If you're not sure which concealment type to choose, there are also nondescript black box covert cameras that can be hidden in everyday objects like tissue boxes, or placed in hard-to-access places like air vents. Many hidden cameras, like the Camscura WiFi, can even be connected to a local network, enabling a security manager to live stream a video feed from anywhere with an internet connection as well as receive real-time alerts to any motion.
Covering blind spots is a great way to crack down on employee theft, shoplifting, cargo theft, and other common forms of pharmacy crime.
GPS Trackers Always Keep Tabs on Medication Location
Shipments getting lost in transit, medication going missing from the pharmacy—being unaware of the location of these costly and potentially hazardous assets is the number one concern for any pharmaceutical security manager. 68% of the contents taken during pharmaceutical crime are prescription narcotics; by deploying GPS trackers, a manager can always have a line on the location of medical shipments in real time, keeping potentially harmful drugs out of communities.
Once in the pharmacy, GPS trackers can be used to track larger parcels of medication, once again fighting against cargo theft. Pharmaceutical security managers can also turn to custom, pill-bottle GPS trackers that feature all of the high-tech internal hardware of a battery-powered GPS tracker, but built into the housing of a standard pill bottle. These unique trackers curb employee theft and help police track armed robbery suspects.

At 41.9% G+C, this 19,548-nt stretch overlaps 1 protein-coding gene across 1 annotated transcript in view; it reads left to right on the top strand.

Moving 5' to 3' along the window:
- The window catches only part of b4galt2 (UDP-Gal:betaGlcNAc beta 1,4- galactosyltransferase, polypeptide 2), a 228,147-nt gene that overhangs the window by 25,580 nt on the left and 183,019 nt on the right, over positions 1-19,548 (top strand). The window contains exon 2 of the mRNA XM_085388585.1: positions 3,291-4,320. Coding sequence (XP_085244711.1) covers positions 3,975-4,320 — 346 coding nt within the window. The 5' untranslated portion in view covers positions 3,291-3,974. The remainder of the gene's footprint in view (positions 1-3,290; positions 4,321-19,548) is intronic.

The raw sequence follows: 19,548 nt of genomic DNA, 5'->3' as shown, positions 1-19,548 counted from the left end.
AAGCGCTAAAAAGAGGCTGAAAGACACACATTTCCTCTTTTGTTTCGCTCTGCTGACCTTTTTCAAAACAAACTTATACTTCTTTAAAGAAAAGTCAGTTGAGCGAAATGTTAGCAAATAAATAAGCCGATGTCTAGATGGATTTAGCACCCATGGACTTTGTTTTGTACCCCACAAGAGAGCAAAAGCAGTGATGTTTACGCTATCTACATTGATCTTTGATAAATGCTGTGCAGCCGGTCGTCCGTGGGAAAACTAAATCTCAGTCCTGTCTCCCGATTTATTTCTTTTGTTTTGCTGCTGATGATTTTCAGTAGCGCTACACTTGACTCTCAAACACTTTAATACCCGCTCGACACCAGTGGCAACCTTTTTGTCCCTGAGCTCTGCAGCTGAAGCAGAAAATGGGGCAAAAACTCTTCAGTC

Some security managers will even work in tandem with police, deploying pill bottle trackers, or other items like delivery boxes or flats and using the stolen product as bait to uncover organized pharmaceutical crime rings. By monitoring when goods go missing, security managers are able to pinpoint which employees are involved in organized crime; and, by following the trajectory of the stolen goods, they're able to uncover where it winds up before it ends up on the streets. Turning this information over to police is invaluable to investigations because it can help apprehend higher-level organizational offenders as well as fences.
GPS tracking platforms like the one offered by BrickHouse Security feature a number of tools specially suited for pharmaceutical tracking. With real-time trackers, live map views enable a security manager to track the device's exact location, and breadcrumb trails show where the device has been. Motion-activated tracking ensure that, if the device is moved, a manager will receive an instant alert. Custom geofences can be drawn within the platform, which creates a virtual border around a pharmacy (say one square block around the building). If the device breaks the perimeter, the security manager receives an alert, and is able to track the device in real time.
Deploying any or all of these solutions can help combat pharmaceutical crime, especially when working in tandem with law enforcement. It's also crucial to conduct full background checks on all pharmacy employees to ensure that you're building a trustworthy team. By cracking down on pharmacy theft, you help keep potentially fatal drugs that ravage communities off the streets.